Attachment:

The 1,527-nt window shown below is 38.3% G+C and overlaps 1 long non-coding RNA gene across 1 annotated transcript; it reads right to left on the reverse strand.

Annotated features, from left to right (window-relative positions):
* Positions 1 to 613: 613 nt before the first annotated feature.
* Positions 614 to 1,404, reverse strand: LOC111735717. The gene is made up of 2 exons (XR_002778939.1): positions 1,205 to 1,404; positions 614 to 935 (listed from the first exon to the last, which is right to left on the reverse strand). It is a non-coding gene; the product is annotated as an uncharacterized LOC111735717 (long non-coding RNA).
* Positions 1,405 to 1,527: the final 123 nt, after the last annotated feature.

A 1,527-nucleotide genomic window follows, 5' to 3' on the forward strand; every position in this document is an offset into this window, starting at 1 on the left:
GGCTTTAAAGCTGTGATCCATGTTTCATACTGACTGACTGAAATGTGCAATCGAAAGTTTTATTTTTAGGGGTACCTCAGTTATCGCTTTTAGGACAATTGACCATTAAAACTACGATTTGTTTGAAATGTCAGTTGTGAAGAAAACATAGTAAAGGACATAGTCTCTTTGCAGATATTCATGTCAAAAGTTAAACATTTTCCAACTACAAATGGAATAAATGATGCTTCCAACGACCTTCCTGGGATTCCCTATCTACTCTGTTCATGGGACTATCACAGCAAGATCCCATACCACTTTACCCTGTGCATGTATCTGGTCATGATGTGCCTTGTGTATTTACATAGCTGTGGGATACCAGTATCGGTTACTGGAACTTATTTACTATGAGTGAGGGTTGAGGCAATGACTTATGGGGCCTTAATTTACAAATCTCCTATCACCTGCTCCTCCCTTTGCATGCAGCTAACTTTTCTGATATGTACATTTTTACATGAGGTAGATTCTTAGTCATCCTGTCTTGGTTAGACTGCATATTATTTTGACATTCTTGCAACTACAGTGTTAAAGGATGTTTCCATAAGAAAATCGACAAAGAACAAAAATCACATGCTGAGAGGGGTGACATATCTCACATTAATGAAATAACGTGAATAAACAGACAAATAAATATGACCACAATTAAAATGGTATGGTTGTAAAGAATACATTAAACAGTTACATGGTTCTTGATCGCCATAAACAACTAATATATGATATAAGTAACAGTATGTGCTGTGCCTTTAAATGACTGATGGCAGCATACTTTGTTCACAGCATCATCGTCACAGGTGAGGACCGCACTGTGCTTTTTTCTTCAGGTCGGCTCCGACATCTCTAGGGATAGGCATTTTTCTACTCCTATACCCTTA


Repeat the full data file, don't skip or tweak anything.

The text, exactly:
The 1,527-nt window shown below is 38.3% G+C and overlaps 1 long non-coding RNA gene across 1 annotated transcript; it reads right to left on the reverse strand.

Annotated features, from left to right (window-relative positions):
* Positions 1 to 613: 613 nt before the first annotated feature.
* Positions 614 to 1,404, reverse strand: LOC111735717. The gene is made up of 2 exons (XR_002778939.1): positions 1,205 to 1,404; positions 614 to 935 (listed from the first exon to the last, which is right to left on the reverse strand). It is a non-coding gene; the product is annotated as an uncharacterized LOC111735717 (long non-coding RNA).
* Positions 1,405 to 1,527: the final 123 nt, after the last annotated feature.

A 1,527-nucleotide genomic window follows, 5' to 3' on the forward strand; every position in this document is an offset into this window, starting at 1 on the left:
GGCTTTAAAGCTGTGATCCATGTTTCATACTGACTGACTGAAATGTGCAATCGAAAGTTTTATTTTTAGGGGTACCTCAGTTATCGCTTTTAGGACAATTGACCATTAAAACTACGATTTGTTTGAAATGTCAGTTGTGAAGAAAACATAGTAAAGGACATAGTCTCTTTGCAGATATTCATGTCAAAAGTTAAACATTTTCCAACTACAAATGGAATAAATGATGCTTCCAACGACCTTCCTGGGATTCCCTATCTACTCTGTTCATGGGACTATCACAGCAAGATCCCATACCACTTTACCCTGTGCATGTATCTGGTCATGATGTGCCTTGTGTATTTACATAGCTGTGGGATACCAGTATCGGTTACTGGAACTTATTTACTATGAGTGAGGGTTGAGGCAATGACTTATGGGGCCTTAATTTACAAATCTCCTATCACCTGCTCCTCCCTTTGCATGCAGCTAACTTTTCTGATATGTACATTTTTACATGAGGTAGATTCTTAGTCATCCTGTCTTGGTTAGACTGCATATTATTTTGACATTCTTGCAACTACAGTGTTAAAGGATGTTTCCATAAGAAAATCGACAAAGAACAAAAATCACATGCTGAGAGGGGTGACATATCTCACATTAATGAAATAACGTGAATAAACAGACAAATAAATATGACCACAATTAAAATGGTATGGTTGTAAAGAATACATTAAACAGTTACATGGTTCTTGATCGCCATAAACAACTAATATATGATATAAGTAACAGTATGTGCTGTGCCTTTAAATGACTGATGGCAGCATACTTTGTTCACAGCATCATCGTCACAGGTGAGGACCGCACTGTGCTTTTTTCTTCAGGTCGGCTCCGACATCTCTAGGGATAGGCATTTTTCTACTCCTATACCCTTA